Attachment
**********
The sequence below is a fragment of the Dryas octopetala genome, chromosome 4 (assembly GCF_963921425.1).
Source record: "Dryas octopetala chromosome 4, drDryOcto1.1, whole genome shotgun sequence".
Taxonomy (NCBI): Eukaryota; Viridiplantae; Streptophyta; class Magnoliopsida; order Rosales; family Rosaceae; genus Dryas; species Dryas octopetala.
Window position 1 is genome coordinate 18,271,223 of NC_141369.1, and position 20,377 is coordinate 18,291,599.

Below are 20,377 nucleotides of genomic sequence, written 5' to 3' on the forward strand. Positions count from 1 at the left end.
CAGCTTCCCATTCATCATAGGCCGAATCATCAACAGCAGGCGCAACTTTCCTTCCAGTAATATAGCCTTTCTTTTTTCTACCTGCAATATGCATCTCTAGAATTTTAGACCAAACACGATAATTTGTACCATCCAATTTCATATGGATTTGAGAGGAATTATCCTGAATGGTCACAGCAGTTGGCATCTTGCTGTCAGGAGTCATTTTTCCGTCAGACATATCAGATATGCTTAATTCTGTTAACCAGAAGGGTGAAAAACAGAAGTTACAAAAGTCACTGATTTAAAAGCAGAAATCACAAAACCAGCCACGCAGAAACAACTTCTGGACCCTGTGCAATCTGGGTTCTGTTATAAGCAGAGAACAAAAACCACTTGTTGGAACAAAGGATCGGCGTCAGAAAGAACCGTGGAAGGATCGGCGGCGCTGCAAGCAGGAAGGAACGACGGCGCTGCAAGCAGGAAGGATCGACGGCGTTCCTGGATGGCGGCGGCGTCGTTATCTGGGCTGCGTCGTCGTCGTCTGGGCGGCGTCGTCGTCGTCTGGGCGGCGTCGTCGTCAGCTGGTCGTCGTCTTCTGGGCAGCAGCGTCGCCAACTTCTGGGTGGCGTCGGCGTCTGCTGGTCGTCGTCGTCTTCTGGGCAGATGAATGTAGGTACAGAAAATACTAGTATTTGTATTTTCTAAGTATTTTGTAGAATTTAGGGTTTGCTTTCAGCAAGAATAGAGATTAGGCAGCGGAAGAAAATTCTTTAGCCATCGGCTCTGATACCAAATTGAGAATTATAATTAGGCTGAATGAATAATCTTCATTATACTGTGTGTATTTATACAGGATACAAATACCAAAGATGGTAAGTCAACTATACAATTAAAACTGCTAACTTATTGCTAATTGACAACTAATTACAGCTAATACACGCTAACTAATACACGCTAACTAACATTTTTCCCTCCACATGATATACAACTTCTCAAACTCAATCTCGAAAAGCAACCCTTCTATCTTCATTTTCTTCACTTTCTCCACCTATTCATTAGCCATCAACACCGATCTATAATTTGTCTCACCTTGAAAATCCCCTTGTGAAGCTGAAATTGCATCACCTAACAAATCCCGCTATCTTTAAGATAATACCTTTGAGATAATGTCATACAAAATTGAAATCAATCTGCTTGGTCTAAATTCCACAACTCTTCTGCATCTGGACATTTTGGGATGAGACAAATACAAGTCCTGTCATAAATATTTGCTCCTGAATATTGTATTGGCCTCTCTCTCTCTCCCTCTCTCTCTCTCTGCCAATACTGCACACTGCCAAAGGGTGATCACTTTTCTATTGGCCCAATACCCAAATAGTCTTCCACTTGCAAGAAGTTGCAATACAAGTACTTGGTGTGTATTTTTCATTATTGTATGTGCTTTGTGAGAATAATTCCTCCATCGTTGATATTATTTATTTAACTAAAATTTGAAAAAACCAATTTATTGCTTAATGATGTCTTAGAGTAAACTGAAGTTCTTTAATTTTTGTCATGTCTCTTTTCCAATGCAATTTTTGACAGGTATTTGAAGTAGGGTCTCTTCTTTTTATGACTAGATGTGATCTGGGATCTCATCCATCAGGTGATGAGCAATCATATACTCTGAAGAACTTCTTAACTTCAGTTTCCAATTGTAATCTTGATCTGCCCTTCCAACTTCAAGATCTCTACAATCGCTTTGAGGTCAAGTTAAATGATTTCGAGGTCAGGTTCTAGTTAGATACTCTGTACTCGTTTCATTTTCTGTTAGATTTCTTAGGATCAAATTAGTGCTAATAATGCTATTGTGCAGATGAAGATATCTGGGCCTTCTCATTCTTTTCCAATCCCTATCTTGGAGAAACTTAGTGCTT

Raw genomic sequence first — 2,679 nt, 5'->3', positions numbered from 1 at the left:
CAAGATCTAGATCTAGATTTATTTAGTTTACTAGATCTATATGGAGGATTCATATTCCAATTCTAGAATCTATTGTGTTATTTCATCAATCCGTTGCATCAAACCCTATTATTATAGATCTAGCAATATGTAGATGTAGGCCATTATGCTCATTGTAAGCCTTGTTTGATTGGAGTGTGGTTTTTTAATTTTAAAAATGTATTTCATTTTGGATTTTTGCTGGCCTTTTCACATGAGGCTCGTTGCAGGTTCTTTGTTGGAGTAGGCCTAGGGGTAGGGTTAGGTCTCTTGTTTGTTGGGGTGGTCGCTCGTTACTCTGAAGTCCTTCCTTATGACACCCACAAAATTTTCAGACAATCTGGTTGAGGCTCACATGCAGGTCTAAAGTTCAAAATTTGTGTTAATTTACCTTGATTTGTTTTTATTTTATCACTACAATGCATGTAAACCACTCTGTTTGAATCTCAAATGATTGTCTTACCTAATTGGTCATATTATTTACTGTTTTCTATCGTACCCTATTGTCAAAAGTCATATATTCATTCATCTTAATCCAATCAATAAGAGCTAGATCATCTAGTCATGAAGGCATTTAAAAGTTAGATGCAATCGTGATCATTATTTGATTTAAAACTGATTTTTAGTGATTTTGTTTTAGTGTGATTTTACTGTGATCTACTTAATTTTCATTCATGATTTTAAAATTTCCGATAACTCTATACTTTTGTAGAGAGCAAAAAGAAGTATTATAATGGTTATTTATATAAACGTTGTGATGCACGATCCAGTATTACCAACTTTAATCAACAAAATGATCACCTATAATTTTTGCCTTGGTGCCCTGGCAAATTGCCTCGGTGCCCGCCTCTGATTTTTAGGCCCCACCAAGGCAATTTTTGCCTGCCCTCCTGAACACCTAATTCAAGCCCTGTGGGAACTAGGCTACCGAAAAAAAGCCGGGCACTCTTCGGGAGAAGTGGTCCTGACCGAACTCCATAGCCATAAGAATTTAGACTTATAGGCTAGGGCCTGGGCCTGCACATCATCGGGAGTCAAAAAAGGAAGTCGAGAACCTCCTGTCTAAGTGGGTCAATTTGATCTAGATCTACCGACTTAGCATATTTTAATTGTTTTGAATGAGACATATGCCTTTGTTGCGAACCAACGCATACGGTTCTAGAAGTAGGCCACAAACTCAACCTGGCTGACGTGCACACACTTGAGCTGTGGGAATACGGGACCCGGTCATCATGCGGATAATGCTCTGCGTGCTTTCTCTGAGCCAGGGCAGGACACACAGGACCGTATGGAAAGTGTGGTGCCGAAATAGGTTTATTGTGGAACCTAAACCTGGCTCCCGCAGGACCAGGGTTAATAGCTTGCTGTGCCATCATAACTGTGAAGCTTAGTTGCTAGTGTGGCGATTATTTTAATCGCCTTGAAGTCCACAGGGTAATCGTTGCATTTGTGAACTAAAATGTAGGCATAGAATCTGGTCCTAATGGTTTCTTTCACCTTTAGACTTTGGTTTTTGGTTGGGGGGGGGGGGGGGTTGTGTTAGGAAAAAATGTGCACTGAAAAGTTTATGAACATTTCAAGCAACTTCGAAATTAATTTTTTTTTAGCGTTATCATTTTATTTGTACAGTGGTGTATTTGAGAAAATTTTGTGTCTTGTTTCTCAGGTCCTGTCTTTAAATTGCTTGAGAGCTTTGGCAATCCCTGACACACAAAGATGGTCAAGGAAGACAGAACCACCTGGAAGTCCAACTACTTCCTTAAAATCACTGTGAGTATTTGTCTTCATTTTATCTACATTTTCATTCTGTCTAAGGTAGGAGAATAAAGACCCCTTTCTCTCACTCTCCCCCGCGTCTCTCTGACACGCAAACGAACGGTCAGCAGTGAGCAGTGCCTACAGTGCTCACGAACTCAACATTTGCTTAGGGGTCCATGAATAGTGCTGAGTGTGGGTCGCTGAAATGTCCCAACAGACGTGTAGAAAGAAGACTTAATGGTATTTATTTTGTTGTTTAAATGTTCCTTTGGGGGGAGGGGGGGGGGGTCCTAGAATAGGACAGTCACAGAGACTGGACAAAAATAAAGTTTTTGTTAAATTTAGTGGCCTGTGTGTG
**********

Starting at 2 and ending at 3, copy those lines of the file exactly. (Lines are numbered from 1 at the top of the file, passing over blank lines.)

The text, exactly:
Source record: "Dryas octopetala chromosome 4, drDryOcto1.1, whole genome shotgun sequence".
Taxonomy (NCBI): Eukaryota; Viridiplantae; Streptophyta; class Magnoliopsida; order Rosales; family Rosaceae; genus Dryas; species Dryas octopetala.